José Clemente Orozco (Mexican, 1883–1949), Mexican Woman (Mujer Mexicana), 1926, lithograph, Gift of Herbert Greer French, 1940.411
José Clemente Orozco (Mexican, 1883–1949), The Requiem (El Requiem), 1928, lithograph, Gift of Herbert Greer French, 1940.410
José Clemente Orozco, (Mexican, 1883–1949), Tourists and Aztecs, 1934, lithograph, The Albert P. Strietmann Collection, 1960.801
José Clemente Orozco (Mexican, 1883–1949), Women, 1935, lithograph, Gift of Elaine and Arnold Dunkelman, 1982.24
José Clemente Orozco (Mexican, 1883–1949), Zapatistas, 1935, lithograph, Gift of Elaine and Arnold Dunkelman, 1982.25
Rufino Tamayo (Mexican, 1899–1991), Mexican Peasants, 1929, linoleum cuts, Museum Purchase, 1931.69
Rufino Tamayo (Mexican, 1899–1991), The Revolutionist, 1931, linoleum cut, Museum Purchase, 1931.71
Diego Rivera (Mexican, 1886–1957), Self-Portrait, 1930, lithograph, Gift of Herbert Greer French, 1940.450
Diego Rivera (Mexican, 1886–1957), The Fruits of Labor, 1932, lithograph, Gift of Herbert Greer French, 1940.451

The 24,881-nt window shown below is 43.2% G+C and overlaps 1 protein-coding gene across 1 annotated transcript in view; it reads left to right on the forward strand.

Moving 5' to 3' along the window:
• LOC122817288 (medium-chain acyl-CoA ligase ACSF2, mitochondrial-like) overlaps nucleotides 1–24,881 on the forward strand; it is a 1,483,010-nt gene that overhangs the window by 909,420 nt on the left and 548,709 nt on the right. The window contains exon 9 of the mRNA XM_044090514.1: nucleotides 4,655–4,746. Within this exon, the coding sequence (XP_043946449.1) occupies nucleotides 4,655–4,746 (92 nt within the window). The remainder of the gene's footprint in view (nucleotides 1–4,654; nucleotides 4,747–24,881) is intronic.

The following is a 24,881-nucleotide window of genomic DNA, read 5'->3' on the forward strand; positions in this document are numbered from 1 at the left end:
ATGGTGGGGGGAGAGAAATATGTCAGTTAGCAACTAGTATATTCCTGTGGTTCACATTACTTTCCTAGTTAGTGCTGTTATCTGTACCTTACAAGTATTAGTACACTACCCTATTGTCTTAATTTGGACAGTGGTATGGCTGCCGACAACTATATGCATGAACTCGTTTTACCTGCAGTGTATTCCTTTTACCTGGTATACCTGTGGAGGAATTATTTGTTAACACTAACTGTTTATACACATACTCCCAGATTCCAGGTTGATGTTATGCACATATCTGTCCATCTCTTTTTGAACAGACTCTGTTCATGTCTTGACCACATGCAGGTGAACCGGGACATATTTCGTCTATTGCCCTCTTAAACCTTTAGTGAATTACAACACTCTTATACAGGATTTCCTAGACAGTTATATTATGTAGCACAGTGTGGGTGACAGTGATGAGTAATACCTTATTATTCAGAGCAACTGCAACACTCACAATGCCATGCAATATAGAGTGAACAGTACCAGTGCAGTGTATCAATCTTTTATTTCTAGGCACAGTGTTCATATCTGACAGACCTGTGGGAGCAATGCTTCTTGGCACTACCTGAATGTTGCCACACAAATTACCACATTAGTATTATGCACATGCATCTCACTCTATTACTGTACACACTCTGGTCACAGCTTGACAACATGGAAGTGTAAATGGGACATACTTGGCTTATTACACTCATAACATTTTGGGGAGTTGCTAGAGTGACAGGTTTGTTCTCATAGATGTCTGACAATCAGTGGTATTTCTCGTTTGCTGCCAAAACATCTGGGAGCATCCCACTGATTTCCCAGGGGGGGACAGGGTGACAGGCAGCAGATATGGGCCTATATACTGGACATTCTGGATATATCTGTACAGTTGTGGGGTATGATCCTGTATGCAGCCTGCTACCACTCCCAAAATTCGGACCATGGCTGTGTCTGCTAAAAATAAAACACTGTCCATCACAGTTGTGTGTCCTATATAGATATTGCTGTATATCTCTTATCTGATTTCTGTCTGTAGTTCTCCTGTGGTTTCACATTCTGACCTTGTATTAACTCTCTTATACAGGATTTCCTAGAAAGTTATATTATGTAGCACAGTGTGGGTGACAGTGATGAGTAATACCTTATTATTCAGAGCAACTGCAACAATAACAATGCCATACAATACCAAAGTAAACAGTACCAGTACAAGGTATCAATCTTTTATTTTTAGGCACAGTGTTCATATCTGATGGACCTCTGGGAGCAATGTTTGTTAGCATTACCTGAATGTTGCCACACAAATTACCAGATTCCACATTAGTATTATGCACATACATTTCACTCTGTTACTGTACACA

One of the major social upheavals of the early twentieth century was the decade-long Mexican Revolution (1910–20). In the end, a constitutional republic replaced an entrenched dictatorship. During the post-revolutionary decades, as Mexican democracy began its difficult growth, a remarkable artistic outpouring followed. Through propagandist murals in public buildings and the distribution of printed images, art flourished as artists addressed the evolution of revolutionary ideas as outlined in the new constitution. Prints attacked Fascism and Imperialism, while promoting Indigenous rights, and educational and labor reform. Works also promoted and celebrated Mexico’s national heritage to educate the largely illiterate populace through visual storytelling. In the 1920s, murals by Diego Rivera, David Siqueiros and José Clement Orozco—“Los Tres Grandes” (The Great Three)— received international recognition. Spurred by their success they created prints as an effective means of raising social awareness.
A little-known fact is the extent to which American print publishers participated in the post-revolution Mexican print movement. The Weyhe Gallery in New York championed Mexican art by commissioning and exhibiting prints in the 1920s and 1930s. The earliest lithographs featured mural details related to the revolution, thus creating powerful symbols of national identity. Taller de Gráfica Popular founded in Mexico City in 1937 and Associated American Artists in the 1940s furthered the dissemination of Mexican printmaking. Participants created powerful genre scenes drawing attention to the struggles of Mexican life. The prints generated as part of the post-revolutionary movement strongly influenced American Regionalism and the WPA prints of the Depression-era.